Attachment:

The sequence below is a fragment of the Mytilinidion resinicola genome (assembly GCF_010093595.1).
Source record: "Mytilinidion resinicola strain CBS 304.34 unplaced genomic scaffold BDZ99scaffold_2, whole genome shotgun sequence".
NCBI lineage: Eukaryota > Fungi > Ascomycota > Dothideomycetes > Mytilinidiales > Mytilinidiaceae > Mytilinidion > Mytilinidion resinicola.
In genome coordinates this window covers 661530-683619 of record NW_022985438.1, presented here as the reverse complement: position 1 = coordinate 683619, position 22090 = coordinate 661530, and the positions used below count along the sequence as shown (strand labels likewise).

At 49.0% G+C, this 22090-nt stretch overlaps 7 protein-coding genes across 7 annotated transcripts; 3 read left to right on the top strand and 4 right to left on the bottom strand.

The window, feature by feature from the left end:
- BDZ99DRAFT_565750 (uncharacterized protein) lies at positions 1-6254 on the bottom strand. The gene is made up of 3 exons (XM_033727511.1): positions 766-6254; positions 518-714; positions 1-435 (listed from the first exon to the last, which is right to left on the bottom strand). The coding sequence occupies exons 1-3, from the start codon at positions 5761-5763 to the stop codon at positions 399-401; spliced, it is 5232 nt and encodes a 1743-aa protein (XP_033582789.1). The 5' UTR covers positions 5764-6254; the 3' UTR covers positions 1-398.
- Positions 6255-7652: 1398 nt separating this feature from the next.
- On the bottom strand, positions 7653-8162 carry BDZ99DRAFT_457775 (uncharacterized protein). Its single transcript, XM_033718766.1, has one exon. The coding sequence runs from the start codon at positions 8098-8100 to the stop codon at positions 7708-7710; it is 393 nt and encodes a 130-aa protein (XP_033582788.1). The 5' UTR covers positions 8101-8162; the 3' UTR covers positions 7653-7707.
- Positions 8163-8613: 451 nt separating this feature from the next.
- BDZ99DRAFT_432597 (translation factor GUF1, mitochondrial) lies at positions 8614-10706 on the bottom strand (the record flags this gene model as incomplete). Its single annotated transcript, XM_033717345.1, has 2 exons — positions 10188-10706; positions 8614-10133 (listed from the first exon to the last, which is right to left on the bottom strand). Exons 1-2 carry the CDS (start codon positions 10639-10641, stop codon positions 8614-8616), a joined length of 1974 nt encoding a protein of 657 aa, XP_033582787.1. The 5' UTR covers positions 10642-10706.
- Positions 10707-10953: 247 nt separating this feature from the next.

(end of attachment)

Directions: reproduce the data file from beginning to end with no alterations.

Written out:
The sequence below is a fragment of the Mytilinidion resinicola genome (assembly GCF_010093595.1).
Source record: "Mytilinidion resinicola strain CBS 304.34 unplaced genomic scaffold BDZ99scaffold_2, whole genome shotgun sequence".
NCBI lineage: Eukaryota > Fungi > Ascomycota > Dothideomycetes > Mytilinidiales > Mytilinidiaceae > Mytilinidion > Mytilinidion resinicola.
In genome coordinates this window covers 661530-683619 of record NW_022985438.1, presented here as the reverse complement: position 1 = coordinate 683619, position 22090 = coordinate 661530, and the positions used below count along the sequence as shown (strand labels likewise).

At 49.0% G+C, this 22090-nt stretch overlaps 7 protein-coding genes across 7 annotated transcripts; 3 read left to right on the top strand and 4 right to left on the bottom strand.

The window, feature by feature from the left end:
- BDZ99DRAFT_565750 (uncharacterized protein) lies at positions 1-6254 on the bottom strand. The gene is made up of 3 exons (XM_033727511.1): positions 766-6254; positions 518-714; positions 1-435 (listed from the first exon to the last, which is right to left on the bottom strand). The coding sequence occupies exons 1-3, from the start codon at positions 5761-5763 to the stop codon at positions 399-401; spliced, it is 5232 nt and encodes a 1743-aa protein (XP_033582789.1). The 5' UTR covers positions 5764-6254; the 3' UTR covers positions 1-398.
- Positions 6255-7652: 1398 nt separating this feature from the next.
- On the bottom strand, positions 7653-8162 carry BDZ99DRAFT_457775 (uncharacterized protein). Its single transcript, XM_033718766.1, has one exon. The coding sequence runs from the start codon at positions 8098-8100 to the stop codon at positions 7708-7710; it is 393 nt and encodes a 130-aa protein (XP_033582788.1). The 5' UTR covers positions 8101-8162; the 3' UTR covers positions 7653-7707.
- Positions 8163-8613: 451 nt separating this feature from the next.
- BDZ99DRAFT_432597 (translation factor GUF1, mitochondrial) lies at positions 8614-10706 on the bottom strand (the record flags this gene model as incomplete). Its single annotated transcript, XM_033717345.1, has 2 exons — positions 10188-10706; positions 8614-10133 (listed from the first exon to the last, which is right to left on the bottom strand). Exons 1-2 carry the CDS (start codon positions 10639-10641, stop codon positions 8614-8616), a joined length of 1974 nt encoding a protein of 657 aa, XP_033582787.1. The 5' UTR covers positions 10642-10706.
- Positions 10707-10953: 247 nt separating this feature from the next.